Tuesday, January 30, 2007

More Thorough Thoughts on ough

A quick Internet search for the term "ough" -- suggested by my mother -- yielded some interesting results, including an odd posting at the venerable British Medical Journal by an Oxford clinical pharmacologist called Aronson. Here's an excerpt:
Prompted by the unusual pronunciation of cough, George Bernard Shaw suggested that ghoti spelt fish -- "gh" as in cough, "o" as in women, and "ti" as in nation. But, of course, ough is not always pronounced off, as the table shows.

An American friend has told me that there is a US town called Gough, pronounced "gaff," but I suspect that this is just "goff" spoken with a strong American accent.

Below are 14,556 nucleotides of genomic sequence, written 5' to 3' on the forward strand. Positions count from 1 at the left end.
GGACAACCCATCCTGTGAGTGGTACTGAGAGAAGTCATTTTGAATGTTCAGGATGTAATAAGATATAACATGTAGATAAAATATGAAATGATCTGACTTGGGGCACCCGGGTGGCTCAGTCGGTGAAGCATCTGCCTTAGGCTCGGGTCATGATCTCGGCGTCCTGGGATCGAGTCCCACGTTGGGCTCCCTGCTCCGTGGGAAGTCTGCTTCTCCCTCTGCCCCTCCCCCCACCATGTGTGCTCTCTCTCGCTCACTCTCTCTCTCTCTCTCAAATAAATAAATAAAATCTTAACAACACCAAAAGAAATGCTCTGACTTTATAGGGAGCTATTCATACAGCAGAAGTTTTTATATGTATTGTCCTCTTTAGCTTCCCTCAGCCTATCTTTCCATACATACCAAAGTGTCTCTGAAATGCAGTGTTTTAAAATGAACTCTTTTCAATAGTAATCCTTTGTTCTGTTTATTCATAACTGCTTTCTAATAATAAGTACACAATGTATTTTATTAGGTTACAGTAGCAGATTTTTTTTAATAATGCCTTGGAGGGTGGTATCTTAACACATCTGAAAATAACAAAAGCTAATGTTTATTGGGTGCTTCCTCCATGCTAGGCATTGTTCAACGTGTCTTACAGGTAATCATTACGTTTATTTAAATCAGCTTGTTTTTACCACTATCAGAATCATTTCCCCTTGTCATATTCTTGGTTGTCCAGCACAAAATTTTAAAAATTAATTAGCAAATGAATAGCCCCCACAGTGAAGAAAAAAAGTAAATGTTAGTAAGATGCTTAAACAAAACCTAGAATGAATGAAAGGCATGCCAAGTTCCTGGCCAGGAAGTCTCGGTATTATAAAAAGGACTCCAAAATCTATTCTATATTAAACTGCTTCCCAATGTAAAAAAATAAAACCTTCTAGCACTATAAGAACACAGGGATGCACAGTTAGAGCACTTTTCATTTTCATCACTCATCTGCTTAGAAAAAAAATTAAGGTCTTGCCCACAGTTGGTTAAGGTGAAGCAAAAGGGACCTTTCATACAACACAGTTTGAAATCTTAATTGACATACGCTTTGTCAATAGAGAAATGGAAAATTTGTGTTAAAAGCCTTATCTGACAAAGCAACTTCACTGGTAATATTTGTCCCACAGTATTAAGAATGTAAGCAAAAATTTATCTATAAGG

Notice that slough and shough can each be pronounced in three different ways. And the correct way to pronounce the title of this piece ["Ough ough"] is "Oh oh."

Enough.
The table he mentions is viewable on the BMJ site. It shows a whopping thirteen ways to pronounce ough -- though some are Scottish and Irish.

A new pronunciation from the table is for the words borough and thorough, which are apparently pronounced "bur-uh" and "thur-uh" in British English.

I noticed that he mentioned the word slough. Webster's has it pronounced "sloo," meaning swamp, or "sluff," meaning to cast off. Or "slau" (rhyming with "plow"), a medium-sized city in Berkshire, England.

The final entry in this category is a gem. Slough of despond (pronounced to rhyme again with "plow") is a "state of extreme depression." The etymology is novel:
"From the Slough of Despond, deep bog into which Christian falls on the way from the City of Destruction and from which Help saves him in the allegory Pilgrim's Progress (1678) by John Bunyan"

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